Elisa Gabbert is the author of The Word Pretty and The Unreality of Memory, which will be published in August.
 (May 2020)


Poems from the Storm

Mamma Andersson: Wood Cut, 2019; from ‘The Lost Paradise,’ an exhibition of Andersson’s work that opened in March at the David Zwirner Gallery, New York City

The Shore

by Chris Nealon

In the Lateness of the World

by Carolyn Forché
In the last chapter of his 2011 book The Matter of Capital: Poetry and Crisis in the American Century, the poet and critic Chris Nealon describes a problem for writers working around the turn of the twenty-first century: “How to name the experience of an extreme, felt ‘lateness’ in capitalism,” …

That Formal Feeling

A.E. Stallings, Athens, Greece, 2011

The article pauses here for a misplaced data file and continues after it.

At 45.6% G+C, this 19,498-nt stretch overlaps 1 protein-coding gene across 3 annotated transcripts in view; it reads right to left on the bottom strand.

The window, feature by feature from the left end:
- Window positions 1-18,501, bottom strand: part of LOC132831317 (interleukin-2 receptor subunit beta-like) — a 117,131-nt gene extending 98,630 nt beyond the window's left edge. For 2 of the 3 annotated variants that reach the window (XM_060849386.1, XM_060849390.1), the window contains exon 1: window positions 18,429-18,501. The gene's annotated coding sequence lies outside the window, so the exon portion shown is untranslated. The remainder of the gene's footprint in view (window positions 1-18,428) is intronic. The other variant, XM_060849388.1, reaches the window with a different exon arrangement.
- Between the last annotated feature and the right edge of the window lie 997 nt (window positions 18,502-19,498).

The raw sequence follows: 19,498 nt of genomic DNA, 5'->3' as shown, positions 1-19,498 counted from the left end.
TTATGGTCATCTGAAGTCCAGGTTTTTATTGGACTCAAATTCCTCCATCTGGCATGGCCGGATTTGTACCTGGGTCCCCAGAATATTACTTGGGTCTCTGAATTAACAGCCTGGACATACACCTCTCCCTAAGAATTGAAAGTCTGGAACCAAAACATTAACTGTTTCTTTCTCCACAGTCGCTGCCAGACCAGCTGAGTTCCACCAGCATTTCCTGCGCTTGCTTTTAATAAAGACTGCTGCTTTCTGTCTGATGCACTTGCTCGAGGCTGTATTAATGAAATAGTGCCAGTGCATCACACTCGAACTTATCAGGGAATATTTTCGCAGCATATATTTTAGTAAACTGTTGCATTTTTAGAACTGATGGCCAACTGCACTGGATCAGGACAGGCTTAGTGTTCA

by A.E. Stallings

American Sonnets for My Past and Future Assassin

by Terrance Hayes
In a recent thread about sonnets on Twitter, the poet and critic Dana Levin remarked that traditional forms “have resurged.” She added, “Why is that? Is it the way it can hold all our screaming?” When we feel helpless, do metrical forms offer the illusion of control? Or are we drawn to tradition itself, because it’s familiar, and therefore comforting?


Pandemic Journal, March 17–22

Dispatches on the coronavirus outbreak from Madeleine Schwartz in Brooklyn, Anne Enright in Dublin, Joshua Hunt in Busan, Anna Badkhen in Lalibela, Lauren Groff in Gainesville, Christopher Robbins in New York, Elisa Gabbert in Denver, Ian Jack in London, Vanessa Barbara in São Paolo, Rachel Pearson in San Antonio, A.E. Stallings in Athens, Simon Callow in London, Mark Gevisser in Cape Town, Sarah Manguso in Los Angeles, Ruth Margalit in Tel Aviv, Miguel-Anxo Murado in Madrid, Tim Parks in Milan, Eduardo Halfon in Paris, Anastasia Edel in Oakland, and more.